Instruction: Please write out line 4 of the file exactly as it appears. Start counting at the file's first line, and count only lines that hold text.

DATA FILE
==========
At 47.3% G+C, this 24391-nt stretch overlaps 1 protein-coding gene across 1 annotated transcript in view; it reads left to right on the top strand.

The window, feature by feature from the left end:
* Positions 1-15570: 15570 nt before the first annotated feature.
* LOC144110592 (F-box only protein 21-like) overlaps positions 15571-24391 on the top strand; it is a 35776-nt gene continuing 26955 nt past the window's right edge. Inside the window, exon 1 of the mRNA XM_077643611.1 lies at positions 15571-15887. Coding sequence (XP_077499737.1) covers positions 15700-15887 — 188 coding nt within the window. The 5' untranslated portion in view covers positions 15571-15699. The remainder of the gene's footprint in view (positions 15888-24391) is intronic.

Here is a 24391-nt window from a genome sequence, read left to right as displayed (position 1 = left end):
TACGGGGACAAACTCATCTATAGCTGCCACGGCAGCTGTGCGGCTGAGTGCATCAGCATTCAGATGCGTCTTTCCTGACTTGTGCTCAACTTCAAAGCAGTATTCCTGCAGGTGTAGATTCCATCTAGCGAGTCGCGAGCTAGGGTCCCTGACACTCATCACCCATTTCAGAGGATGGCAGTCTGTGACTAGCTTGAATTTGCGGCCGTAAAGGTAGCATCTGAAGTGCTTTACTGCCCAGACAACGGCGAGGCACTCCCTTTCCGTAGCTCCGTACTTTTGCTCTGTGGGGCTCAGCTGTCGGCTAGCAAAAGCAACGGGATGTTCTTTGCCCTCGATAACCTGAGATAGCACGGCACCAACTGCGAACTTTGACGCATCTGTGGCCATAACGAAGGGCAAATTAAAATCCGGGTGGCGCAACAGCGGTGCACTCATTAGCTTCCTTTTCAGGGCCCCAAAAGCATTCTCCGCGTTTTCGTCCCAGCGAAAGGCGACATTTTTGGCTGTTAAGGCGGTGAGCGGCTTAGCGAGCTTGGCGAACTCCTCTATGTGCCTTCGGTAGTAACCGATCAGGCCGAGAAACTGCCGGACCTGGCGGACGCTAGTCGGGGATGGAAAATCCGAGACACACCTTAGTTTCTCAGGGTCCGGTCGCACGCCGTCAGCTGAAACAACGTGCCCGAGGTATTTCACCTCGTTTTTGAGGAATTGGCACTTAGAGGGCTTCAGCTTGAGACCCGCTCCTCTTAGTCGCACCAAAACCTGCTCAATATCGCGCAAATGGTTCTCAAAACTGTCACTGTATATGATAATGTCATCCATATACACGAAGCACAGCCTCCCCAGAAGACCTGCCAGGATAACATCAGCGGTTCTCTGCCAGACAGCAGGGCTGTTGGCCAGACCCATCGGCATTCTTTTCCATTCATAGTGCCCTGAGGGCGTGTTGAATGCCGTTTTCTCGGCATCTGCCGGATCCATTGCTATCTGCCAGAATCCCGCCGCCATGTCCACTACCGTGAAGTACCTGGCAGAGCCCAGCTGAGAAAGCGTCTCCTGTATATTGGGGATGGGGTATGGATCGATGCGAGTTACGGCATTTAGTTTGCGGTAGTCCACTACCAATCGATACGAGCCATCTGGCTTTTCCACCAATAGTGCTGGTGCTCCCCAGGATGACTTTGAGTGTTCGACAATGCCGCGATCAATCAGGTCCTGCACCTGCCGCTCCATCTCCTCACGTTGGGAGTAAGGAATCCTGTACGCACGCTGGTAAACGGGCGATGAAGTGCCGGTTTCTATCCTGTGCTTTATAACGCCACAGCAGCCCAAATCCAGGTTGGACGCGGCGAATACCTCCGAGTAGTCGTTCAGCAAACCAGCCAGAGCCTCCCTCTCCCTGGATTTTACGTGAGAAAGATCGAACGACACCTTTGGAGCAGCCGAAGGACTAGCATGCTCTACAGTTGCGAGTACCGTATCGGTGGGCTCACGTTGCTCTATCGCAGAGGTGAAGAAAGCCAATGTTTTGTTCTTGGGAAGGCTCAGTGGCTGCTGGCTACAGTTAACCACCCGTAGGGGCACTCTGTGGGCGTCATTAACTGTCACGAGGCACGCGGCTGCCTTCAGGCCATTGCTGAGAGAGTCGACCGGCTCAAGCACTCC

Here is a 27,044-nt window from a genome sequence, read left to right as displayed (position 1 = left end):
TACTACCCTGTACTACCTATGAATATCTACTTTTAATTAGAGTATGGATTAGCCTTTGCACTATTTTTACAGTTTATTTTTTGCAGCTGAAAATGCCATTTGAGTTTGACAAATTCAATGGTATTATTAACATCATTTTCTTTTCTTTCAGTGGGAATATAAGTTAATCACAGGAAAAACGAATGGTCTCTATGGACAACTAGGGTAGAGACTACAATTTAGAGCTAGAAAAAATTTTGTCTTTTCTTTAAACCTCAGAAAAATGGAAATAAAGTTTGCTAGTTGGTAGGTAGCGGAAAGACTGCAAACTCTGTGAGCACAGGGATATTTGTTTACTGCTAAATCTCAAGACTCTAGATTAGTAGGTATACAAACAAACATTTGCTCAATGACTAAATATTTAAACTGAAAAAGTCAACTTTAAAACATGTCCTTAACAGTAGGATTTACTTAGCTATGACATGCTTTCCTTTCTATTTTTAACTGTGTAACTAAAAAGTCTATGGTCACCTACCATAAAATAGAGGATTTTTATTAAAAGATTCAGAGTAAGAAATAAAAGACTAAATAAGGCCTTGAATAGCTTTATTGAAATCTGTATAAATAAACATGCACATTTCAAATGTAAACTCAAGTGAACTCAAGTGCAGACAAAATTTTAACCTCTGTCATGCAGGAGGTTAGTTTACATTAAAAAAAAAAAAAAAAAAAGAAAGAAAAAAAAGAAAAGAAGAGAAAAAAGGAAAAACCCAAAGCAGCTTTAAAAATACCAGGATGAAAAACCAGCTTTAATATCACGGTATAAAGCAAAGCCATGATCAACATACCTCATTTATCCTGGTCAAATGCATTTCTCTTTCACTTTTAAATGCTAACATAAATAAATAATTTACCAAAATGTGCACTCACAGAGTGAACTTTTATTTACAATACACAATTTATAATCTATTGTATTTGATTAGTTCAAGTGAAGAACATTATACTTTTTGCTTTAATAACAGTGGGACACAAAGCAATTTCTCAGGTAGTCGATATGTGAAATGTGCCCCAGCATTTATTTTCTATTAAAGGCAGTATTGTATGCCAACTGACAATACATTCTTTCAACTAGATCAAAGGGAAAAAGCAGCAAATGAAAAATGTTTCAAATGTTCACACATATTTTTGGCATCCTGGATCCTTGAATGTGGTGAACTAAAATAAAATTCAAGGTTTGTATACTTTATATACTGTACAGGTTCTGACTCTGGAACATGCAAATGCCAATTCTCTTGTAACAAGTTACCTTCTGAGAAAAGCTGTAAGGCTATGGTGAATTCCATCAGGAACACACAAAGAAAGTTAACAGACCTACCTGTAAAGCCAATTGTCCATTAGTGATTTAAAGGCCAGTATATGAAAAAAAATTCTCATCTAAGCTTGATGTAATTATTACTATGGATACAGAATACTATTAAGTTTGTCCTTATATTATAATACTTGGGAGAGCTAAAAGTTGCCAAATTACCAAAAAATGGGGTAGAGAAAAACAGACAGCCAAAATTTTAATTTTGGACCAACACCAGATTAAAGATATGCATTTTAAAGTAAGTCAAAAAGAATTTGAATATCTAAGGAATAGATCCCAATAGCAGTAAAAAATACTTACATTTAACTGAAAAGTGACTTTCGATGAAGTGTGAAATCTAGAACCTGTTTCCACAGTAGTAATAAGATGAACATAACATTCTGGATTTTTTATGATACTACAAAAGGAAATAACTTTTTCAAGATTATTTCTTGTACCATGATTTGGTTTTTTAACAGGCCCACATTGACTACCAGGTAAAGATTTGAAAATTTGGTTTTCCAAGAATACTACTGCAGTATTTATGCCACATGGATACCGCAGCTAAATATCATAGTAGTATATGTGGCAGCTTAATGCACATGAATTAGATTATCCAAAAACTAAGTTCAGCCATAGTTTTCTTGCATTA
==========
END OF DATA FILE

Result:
* LOC144110592 (F-box only protein 21-like) overlaps positions 15571-24391 on the top strand; it is a 35776-nt gene continuing 26955 nt past the window's right edge. Inside the window, exon 1 of the mRNA XM_077643611.1 lies at positions 15571-15887. Coding sequence (XP_077499737.1) covers positions 15700-15887 — 188 coding nt within the window. The 5' untranslated portion in view covers positions 15571-15699. The remainder of the gene's footprint in view (positions 15888-24391) is intronic.